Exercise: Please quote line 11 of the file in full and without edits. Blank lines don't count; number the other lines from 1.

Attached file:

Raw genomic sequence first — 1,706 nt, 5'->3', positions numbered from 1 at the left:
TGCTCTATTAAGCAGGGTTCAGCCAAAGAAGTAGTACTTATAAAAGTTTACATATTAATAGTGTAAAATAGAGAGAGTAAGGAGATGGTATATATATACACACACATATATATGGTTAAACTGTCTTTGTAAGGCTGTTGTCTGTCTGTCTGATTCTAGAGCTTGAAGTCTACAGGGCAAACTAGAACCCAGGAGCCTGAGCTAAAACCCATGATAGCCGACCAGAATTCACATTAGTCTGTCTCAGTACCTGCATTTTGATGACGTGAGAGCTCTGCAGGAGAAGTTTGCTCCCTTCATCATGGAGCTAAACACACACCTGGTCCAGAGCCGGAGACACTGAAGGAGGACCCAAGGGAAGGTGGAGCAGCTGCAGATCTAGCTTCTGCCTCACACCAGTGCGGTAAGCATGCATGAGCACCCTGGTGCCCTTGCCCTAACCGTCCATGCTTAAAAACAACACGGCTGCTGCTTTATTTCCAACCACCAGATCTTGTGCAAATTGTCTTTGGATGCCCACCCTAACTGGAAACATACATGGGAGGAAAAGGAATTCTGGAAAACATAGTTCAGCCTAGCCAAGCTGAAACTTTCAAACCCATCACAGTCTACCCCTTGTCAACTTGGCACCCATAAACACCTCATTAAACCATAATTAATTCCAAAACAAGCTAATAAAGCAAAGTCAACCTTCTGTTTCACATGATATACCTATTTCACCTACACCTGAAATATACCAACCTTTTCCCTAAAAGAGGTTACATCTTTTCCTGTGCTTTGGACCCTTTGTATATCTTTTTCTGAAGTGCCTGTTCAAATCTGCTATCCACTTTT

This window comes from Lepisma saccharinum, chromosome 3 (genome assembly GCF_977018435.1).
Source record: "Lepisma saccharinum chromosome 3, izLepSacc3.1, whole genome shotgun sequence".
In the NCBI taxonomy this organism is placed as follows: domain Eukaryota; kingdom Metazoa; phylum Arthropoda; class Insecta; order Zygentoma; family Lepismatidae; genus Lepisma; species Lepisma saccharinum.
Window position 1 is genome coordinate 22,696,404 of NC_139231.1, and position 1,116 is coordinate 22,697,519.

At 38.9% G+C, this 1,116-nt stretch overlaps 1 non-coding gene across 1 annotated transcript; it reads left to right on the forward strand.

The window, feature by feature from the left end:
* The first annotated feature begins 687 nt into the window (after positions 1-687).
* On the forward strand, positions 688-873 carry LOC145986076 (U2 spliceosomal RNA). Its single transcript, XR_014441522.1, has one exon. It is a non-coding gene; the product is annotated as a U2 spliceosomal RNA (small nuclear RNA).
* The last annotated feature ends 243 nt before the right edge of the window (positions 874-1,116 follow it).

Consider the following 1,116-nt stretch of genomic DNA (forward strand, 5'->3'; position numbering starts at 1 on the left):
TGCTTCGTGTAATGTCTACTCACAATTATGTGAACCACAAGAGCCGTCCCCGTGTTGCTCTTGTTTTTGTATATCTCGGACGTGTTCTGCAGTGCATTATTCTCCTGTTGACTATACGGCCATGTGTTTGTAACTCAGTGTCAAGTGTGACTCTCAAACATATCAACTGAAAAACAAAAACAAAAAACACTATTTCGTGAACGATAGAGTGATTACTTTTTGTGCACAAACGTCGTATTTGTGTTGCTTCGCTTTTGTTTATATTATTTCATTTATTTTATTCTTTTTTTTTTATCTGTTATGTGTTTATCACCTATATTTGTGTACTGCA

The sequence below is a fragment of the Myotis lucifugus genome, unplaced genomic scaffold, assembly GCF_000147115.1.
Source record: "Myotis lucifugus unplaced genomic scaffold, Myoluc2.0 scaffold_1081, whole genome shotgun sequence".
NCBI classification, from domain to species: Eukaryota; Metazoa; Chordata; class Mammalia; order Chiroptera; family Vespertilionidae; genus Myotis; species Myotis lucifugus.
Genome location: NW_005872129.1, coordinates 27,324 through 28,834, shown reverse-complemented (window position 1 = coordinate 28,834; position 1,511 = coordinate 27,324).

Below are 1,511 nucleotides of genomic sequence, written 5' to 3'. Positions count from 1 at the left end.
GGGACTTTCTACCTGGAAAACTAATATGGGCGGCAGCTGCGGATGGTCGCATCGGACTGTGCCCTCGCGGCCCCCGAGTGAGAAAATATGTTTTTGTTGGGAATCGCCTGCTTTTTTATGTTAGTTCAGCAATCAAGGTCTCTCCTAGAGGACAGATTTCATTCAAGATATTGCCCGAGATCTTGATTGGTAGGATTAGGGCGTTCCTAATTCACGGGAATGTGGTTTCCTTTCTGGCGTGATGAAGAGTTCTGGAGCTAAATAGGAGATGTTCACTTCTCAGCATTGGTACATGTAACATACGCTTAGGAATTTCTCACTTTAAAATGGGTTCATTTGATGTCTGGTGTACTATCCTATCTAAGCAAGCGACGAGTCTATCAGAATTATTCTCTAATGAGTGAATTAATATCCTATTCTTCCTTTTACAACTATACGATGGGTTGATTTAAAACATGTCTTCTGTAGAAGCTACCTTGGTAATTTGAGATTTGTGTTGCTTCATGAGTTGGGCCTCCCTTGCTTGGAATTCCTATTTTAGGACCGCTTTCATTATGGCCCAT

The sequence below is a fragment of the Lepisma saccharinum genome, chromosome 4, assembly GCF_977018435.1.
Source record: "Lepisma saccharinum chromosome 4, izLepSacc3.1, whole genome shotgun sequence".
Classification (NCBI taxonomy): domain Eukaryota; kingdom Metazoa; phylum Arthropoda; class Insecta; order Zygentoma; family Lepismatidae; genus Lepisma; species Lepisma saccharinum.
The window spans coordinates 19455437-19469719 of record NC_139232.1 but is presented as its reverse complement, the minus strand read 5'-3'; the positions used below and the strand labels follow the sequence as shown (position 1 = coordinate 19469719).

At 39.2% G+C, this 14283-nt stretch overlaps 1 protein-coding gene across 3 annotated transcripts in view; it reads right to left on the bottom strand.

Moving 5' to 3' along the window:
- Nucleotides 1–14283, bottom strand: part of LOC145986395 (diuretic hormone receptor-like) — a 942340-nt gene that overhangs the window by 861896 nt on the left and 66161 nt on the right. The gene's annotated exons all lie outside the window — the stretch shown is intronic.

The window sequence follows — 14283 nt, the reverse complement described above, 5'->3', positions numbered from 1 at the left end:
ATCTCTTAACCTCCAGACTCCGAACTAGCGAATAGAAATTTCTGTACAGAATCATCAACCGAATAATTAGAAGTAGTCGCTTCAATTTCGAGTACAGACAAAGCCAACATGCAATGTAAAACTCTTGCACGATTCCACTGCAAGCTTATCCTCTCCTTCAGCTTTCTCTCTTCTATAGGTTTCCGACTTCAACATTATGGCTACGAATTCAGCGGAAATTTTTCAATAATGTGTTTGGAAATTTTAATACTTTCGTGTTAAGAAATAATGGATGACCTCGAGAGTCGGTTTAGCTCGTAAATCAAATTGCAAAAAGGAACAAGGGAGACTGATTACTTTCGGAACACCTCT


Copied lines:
* The last annotated feature ends 243 nt before the right edge of the window (positions 874-1,116 follow it).